A recent post on MarketWatch.com notes, “Common sense might suggest that older people are happier because they aren’t working as much. But the new study, by Brookings Institute fellow Carol Graham and University of Maryland public-policy scholar Milena Nikolova, indicates that those who are working are generally more satisfied than those who aren’t.”
To me, part-time work in retirement sounds like a welcome idea. Beyond such work keeping me busy, active, and feeling productive, there are certain financial reasons why I’d welcome the opportunity to work part-time in my golden years.
Income stream diversification
Some people rely upon Social Security or a pension almost solely as their sources of income in retirement. This can be a dangerous game though as should something change in the way such retirement distributions are distributed or how much these payments increase to adjust for cost of living could leave a retiree strapped for cash.
Personally, I’m a fan of diversification in many aspects of life, and it’s no difference when it comes to retirement finances or finances in general. Being able to rely upon a stock-based retirement plan, Social Security, bonds, cash, precious metals, and similar assets can broaden the sources of available financing in retirement. And having part-time work can add to this income diversification as well as potentially allow other assets to grow while this income is used in their place.
Backup finances for an unknown future
There’s no guarantee that assets allocations will always increase in value during a retirement though. Things like changes to Social Security or a pension system, a falling stock market, inflation, and other economic factors might mean that asset values could decrease during a time when you need them most. Part-time work can act as a buffer, allowing you to potentially increase or decrease your work – and income – as needed based upon how your other retirement assets are performing. Part-time work can also help protect against the effect of rising costs of living as well as increased medical and health expenses.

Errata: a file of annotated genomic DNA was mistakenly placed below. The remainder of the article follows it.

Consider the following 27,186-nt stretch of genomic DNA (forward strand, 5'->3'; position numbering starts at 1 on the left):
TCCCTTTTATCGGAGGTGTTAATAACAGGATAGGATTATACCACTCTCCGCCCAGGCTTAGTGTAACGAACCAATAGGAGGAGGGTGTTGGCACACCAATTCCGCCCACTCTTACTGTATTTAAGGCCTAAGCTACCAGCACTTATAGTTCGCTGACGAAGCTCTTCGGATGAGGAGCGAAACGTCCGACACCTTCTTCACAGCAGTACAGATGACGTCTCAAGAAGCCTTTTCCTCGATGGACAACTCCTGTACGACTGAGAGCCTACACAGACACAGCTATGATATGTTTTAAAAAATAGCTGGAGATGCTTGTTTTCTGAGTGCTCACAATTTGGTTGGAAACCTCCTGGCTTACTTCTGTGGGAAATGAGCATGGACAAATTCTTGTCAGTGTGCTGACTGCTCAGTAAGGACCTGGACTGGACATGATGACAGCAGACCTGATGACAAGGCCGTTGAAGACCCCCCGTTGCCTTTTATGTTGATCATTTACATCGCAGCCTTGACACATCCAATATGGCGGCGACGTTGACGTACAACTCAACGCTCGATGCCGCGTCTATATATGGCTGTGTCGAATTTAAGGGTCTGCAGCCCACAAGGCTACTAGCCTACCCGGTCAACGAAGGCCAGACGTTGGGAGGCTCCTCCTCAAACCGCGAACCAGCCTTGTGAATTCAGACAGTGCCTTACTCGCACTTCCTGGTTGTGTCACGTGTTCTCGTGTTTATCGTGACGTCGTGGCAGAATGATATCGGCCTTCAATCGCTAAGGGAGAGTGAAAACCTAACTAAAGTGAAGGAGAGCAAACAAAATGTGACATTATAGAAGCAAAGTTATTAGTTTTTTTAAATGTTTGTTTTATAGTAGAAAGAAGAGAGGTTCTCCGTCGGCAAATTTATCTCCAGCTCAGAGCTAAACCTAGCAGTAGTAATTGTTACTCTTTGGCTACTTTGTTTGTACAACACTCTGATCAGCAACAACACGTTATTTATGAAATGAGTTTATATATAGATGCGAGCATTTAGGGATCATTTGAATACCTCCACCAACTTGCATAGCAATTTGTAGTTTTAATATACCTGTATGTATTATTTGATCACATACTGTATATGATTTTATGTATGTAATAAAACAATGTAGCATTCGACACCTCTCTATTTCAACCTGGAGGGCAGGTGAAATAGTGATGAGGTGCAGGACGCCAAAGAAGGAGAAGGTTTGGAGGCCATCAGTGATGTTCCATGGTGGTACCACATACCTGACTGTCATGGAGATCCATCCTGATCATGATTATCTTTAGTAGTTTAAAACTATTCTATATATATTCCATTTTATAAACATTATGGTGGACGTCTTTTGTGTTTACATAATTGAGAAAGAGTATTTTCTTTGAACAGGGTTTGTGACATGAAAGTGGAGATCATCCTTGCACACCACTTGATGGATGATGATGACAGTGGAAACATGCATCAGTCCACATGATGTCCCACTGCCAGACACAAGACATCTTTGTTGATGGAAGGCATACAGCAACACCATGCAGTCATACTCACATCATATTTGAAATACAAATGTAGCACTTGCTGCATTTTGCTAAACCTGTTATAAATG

As some retirees have found, retirement isn’t always what it’s cracked up to be. The stock market could plummet, leaving retires without enough money to cover costs. They might find themselves without enough hobbies or things to fill their time. Or they could discover that they miss the camaraderie and productivity they enjoyed in a workplace environment.
Having part-time work in retirement could have them enjoying the best of both worlds. Not only this, but it could help them keep a foot in the door in a role in which they may have thrived. This could make it easier down the road should they find they need to pick up more work rather than having to re-enter an industry after a multi-year period during which their skills may have decreased, contacts may have left or moved on to other areas, and industry requirements may have changed.
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The author is not a licensed financial professional or career advisor. This article is for informational purposes only and does not constitute advice of any kind. Any action taken by the reader due to the information provided in this article is solely at the reader’s discretion.